In a move that will be certain to raise eyebrows across the racing world, NASCAR announced it has purchased Iowa Speedway in Newton.
A press release issued by the sanctioning body Wednesday said the strategic move was designed to “expand [NASCAR’s] commitment to enhancing event experiences and fan engagement, as well as solidify the future of one of the premier racing and entertainment facilities in the Midwest.” The purchase agreement between NASCAR and the Clement family-owned U.S. Motorsport Corporation was effective immediately.
The purchase price was not announced. David Higdon, Managing Director of NASCAR Integrated Marketing Communications, said those terms will not be disclosed.
“Iowa Speedway is a great entertainment facility with a very bright future,” NASCAR Vice President for Strategic Development Eric Nyquist said. “The facility has the support of the region, it’s positioned well in the heart of the Midwest, and year in and year out it provides great short-track racing action for motorsports fans.”
Nyquist said NASCAR ownership of the track will allow the sanctioning body to draw upon the multi-billion-dollar resources of its entire company. He said it also provides NASCAR with opportunities to execute “entertainment ideas and engagement opportunities with fans” that have been outlined in its own industry action plan.
In the press release, NASCAR said it will host a special event Thursday, Dec. 12, to further outline details of the purchase and future plans for the 7/8-mile tri-oval. Previous media reports indicated the event would take place at the Iowa Statehouse, but Iowa Speedway Communications Director Craig Armstrong said those reports were in error.
A future Sprint Cup Series date for the racetrack is not likely the subject of the event. The sanctioning body made it clear the purchase of Iowa Speedway does not mean Sprint Cup races in Iowa.
It is standard NASCAR policy to not discuss race schedules until they are published, usually in October of the year before.
“The Speedway released its 2014 schedule earlier this month, encompassing three weekends, one each in May, July and August,” the statement read. “NASCAR has no plans for Iowa Speedway to host a NASCAR Sprint Cup Series race next year or in the immediate future.”
Local leaders, given their first opportunity to publicly react to the purchase, expressed their collective excitement.
“If there had to be a sale to take place at the Iowa Speedway what better of a corporation than NASCAR to buy,” Newton Mayor Mike Hansen said. “We look forward to a long and prosporus relationship with NASCAR. We’re also very thankful to Stan Clement and the Clement family and to Brad Mannatt and the Mannatt family. Without those folks, we wouldn’t be where we are today with a facility that NASCAR owns.”
Greater Newton Area Chamber of Commerce Executive Director Darrell Sarmento said the change in ownership with be “nothing but positive” for NASCAR and Newton. He said the Chamber “can’t wait” to work with the sanctioning body.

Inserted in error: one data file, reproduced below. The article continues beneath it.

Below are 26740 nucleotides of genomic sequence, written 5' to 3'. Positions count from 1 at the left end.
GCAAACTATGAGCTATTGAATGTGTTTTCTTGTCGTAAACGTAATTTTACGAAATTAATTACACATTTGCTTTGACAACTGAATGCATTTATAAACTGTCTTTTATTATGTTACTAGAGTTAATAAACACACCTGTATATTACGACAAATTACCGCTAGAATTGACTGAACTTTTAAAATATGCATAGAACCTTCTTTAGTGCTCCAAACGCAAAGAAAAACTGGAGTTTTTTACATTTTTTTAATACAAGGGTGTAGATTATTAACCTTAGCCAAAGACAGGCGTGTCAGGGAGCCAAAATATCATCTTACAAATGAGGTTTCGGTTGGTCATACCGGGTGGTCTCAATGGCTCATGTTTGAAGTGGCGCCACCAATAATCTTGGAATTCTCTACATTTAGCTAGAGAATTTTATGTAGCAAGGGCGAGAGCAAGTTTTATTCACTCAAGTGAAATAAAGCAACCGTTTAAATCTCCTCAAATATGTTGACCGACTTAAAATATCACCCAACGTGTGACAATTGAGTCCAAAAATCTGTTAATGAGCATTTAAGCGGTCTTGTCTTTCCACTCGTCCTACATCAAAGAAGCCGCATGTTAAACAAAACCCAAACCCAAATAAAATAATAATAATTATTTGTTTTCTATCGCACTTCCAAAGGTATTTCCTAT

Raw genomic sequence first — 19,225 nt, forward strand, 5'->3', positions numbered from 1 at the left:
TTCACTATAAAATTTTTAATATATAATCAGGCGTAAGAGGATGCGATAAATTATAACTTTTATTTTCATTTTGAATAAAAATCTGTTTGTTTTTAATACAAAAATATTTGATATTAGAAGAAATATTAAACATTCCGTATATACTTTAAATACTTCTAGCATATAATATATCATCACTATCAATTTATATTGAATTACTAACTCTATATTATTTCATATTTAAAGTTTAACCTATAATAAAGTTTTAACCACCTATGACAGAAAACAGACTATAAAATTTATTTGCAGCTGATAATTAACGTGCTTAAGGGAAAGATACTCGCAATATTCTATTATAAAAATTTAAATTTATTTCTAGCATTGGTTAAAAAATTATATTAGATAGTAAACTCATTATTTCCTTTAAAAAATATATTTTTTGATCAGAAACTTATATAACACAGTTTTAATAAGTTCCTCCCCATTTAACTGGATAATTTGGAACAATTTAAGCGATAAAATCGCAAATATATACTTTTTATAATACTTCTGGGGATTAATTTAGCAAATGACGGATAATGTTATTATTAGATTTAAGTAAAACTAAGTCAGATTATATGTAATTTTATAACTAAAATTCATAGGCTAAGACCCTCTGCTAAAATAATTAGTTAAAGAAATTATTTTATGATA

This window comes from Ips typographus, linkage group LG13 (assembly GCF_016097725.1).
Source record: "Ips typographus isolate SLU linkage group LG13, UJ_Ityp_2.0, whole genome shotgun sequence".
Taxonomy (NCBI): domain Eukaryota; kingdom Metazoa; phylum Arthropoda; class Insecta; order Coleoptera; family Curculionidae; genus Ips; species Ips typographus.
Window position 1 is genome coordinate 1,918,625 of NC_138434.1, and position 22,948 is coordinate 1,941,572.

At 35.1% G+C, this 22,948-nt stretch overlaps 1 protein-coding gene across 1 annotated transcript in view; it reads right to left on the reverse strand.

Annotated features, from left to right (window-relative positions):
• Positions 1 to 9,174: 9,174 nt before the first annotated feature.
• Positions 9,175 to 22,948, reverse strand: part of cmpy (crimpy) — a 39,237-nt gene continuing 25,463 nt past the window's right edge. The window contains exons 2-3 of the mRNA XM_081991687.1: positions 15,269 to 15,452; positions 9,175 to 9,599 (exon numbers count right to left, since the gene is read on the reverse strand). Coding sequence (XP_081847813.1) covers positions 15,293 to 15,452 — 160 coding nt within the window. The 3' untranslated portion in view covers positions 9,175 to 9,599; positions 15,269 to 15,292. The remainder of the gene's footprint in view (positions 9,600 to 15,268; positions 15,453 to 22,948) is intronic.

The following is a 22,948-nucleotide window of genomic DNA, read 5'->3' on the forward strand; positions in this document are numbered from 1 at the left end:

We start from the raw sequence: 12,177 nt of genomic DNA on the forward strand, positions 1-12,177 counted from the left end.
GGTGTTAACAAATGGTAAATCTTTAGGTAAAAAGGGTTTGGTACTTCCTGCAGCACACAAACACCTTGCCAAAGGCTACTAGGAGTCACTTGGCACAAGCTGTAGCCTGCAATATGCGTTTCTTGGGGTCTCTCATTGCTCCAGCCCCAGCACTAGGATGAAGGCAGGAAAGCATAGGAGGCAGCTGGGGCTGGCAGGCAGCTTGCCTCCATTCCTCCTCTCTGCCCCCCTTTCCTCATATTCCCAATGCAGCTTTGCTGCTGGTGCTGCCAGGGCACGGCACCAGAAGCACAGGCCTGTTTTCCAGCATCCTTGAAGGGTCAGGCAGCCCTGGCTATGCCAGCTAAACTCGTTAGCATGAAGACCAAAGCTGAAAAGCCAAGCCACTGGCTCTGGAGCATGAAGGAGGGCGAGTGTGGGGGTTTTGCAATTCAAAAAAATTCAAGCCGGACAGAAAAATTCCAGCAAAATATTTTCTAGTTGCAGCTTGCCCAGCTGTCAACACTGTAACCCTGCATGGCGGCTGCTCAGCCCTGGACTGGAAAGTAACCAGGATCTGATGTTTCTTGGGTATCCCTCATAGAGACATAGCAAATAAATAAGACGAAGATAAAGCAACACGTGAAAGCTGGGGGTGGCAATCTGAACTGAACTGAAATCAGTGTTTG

“Tremendous thanks to the Clement, Manatt, and every other family involved on the success of the Iowa Speedway, including Rusty Wallace,” he added. “If it had not been for the success they had this purchase would not have happened.”
Newton Convention & Visitors Bureau Executive Director Linda Bacon said the purchase of the speedway was “a positive step” for Newton and the surrounding region, and said she hopes it spurs additional development in the area. Newton Development Corporation Executive Director Frank Liebl and Jasper County Economic Development Director Chaz Allen also expressed their pleasure with the announcement.
“It’s what we worked for the last 10 years,” Allen said. “It’s an exciting future for the Iowa Speedway ... its a positive step.”
“We’re pleased that the sale has occurred,” Liebl added. “It sounds like the racetrack is in good hands; we look forward to the success of the new ownership.”
Higdon said how the sale of the speedway will impact the facilities, staff and existing vendors will be disclosed at the Dec. 12 event. As recent as three months ago, land adjacent to the racetrack was purchased by a known developer.
Asked if NASCAR was involved in that purchase, as well, Higdon declined to comment, other than to say the Dec. 12 event would answer questions about future development at Iowa Speedway. The sale also will result in the payment of the track’s outstanding debt.
Separately, Armstrong said he was not aware of any changes the sale might have on current staffing at the racetrack.
“The staff is every pumped about this announcement; they’re excited,” he said. “This is the stability and foward-thinking attitude that are exactly what is needed to take Iowa Speedway into the future.”
Armstrong added that Rusty Wallace, who designed the track, will continue to play a role in the promotion of Iowa Speedway. The NASCAR Hall of Famer’s stake in the racetrack he helped build, however, was also purchased by the sanctioning body.
But, Armstrong said the most important message of the purchase was that Iowa Speedway will be in Newton “for the long haul.”
“NASCAR, which has in excess of 60 years of experience behind it, is the number one motorsports organization in the world, and the number two spectator sport in America,” he said. “This is good news, not just for Newton, but for the entire state of Iowa.”
Additional reporting by Daily News Staff Writer Zach Johnson.